A study by economists at the consultancy Deloitte seeks to shed new light on the relationship between jobs and the rise of technology by trawling through census data for England and Wales going back to 1871.
Their conclusion is unremittingly cheerful: rather than destroying jobs, technology has been a “great job-creating machine”. Findings by Deloitte such as a fourfold rise in bar staff since the 1950s or a surge in the number of hairdressers this century suggest to the authors that technology has increased spending power, therefore creating new demand and new jobs.
Their study, shortlisted for the Society of Business Economists’ Rybczynski prize, argues that the debate has been skewed towards the job-destroying effects of technological change, which are more easily observed than than its creative aspects.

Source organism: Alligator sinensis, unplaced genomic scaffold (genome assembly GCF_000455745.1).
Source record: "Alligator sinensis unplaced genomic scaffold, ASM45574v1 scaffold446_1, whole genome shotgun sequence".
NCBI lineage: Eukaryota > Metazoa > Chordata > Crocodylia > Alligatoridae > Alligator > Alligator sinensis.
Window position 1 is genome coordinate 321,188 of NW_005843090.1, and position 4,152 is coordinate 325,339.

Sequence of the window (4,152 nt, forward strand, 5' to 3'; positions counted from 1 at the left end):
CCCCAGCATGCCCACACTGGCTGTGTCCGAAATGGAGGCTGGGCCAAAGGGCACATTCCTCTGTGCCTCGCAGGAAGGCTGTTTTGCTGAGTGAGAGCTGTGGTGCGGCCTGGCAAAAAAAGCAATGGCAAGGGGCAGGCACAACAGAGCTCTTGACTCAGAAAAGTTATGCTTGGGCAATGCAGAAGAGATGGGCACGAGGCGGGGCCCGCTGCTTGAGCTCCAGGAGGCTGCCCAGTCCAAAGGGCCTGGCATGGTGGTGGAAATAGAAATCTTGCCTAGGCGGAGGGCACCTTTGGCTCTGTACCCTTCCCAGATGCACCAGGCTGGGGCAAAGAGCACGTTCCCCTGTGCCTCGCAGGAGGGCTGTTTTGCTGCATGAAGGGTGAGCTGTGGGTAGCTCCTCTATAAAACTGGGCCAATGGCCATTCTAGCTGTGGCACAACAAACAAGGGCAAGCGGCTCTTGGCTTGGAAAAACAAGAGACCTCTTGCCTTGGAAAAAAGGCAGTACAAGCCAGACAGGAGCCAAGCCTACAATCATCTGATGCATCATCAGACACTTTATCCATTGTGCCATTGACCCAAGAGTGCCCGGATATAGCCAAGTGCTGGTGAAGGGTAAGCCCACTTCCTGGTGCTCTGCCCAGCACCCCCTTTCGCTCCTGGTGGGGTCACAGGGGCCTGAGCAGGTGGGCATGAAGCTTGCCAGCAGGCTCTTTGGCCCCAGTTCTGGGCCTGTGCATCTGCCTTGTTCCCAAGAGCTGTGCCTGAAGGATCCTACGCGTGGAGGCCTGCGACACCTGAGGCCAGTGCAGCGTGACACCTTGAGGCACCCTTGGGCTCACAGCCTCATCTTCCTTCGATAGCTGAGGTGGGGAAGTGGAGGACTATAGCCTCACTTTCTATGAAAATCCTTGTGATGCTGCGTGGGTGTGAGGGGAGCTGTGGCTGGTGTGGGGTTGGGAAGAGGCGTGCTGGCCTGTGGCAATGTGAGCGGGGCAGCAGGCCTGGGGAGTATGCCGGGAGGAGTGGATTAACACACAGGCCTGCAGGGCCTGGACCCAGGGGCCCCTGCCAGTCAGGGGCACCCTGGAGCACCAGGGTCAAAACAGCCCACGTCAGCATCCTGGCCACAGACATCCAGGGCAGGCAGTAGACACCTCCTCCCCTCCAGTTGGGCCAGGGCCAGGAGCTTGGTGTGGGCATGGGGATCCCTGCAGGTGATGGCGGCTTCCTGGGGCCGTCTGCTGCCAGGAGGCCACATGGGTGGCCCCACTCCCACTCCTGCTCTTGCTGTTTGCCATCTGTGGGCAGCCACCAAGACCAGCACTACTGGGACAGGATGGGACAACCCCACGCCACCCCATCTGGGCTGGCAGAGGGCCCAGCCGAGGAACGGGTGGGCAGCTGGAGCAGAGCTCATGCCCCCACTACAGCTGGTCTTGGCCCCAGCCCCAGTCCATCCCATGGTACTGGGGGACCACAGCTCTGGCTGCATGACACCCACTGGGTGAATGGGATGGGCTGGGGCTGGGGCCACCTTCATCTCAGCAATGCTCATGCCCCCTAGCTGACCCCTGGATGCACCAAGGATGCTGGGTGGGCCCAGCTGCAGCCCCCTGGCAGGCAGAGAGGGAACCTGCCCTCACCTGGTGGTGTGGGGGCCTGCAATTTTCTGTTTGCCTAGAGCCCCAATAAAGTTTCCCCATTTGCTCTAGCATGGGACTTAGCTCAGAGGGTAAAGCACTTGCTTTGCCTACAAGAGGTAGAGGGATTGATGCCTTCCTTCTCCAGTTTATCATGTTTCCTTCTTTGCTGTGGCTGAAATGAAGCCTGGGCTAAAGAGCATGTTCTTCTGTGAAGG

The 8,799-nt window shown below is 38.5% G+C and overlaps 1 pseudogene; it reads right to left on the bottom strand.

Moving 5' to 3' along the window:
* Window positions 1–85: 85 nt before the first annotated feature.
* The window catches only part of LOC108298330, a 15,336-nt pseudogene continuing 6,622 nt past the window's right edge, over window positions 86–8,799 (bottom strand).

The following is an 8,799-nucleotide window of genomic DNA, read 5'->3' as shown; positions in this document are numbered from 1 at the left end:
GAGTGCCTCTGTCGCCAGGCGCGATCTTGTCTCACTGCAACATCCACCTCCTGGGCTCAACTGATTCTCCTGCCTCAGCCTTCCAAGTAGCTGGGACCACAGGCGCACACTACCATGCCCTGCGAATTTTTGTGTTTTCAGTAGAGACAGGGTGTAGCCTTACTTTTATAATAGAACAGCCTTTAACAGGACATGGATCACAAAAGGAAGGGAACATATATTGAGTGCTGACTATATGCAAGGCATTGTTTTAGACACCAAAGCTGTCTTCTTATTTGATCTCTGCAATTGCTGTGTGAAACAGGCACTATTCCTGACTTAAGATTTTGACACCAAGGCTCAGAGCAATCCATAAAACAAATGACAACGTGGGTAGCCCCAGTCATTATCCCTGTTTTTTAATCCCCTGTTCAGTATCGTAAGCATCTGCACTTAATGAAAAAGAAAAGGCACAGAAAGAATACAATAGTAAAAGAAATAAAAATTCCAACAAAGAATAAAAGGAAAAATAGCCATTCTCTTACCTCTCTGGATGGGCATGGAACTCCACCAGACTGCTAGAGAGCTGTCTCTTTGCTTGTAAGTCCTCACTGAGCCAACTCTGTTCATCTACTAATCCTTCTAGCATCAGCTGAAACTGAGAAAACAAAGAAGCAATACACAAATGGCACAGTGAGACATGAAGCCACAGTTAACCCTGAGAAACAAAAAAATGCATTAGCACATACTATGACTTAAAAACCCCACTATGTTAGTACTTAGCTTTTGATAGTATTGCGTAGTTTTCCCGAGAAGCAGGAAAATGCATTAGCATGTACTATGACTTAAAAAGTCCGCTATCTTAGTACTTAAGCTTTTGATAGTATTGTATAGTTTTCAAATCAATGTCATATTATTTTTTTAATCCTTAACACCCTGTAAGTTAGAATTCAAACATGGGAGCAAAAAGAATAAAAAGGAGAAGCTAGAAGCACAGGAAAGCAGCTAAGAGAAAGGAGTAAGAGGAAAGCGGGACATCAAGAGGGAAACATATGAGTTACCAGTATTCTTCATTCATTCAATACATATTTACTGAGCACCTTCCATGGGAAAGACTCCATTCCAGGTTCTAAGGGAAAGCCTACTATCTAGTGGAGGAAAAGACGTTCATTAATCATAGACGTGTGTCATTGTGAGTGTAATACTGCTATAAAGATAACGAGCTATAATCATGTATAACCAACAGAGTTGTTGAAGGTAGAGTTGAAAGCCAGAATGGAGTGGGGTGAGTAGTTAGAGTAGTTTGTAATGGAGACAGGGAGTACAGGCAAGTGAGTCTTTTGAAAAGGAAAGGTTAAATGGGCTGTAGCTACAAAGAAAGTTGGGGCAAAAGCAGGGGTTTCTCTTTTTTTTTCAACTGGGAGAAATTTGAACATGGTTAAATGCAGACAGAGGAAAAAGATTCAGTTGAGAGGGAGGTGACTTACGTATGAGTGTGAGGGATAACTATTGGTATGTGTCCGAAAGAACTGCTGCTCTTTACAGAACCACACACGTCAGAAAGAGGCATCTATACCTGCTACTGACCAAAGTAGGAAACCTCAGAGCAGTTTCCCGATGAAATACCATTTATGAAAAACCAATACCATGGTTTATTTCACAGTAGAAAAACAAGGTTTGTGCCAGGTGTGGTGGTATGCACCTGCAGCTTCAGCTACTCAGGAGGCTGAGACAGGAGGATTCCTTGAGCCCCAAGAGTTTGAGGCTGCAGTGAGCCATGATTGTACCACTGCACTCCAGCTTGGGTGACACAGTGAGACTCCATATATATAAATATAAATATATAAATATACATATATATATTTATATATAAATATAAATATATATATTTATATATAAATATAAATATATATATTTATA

Going back over past jobs figures paints a more balanced picture, say authors Ian Stewart, Debapratim De and Alex Cole.
“The dominant trend is of contracting employment in agriculture and manufacturing being more than offset by rapid growth in the caring, creative, technology and business services sectors,” they write.
“Machines will take on more repetitive and laborious tasks, but seem no closer to eliminating the need for human labour than at any time in the last 150 years.”
Chosen excerpts by Job Market Monitor. Read the whole story at Technology has created more jobs than it has destroyed, says 140 years of data | Business | The Guardian.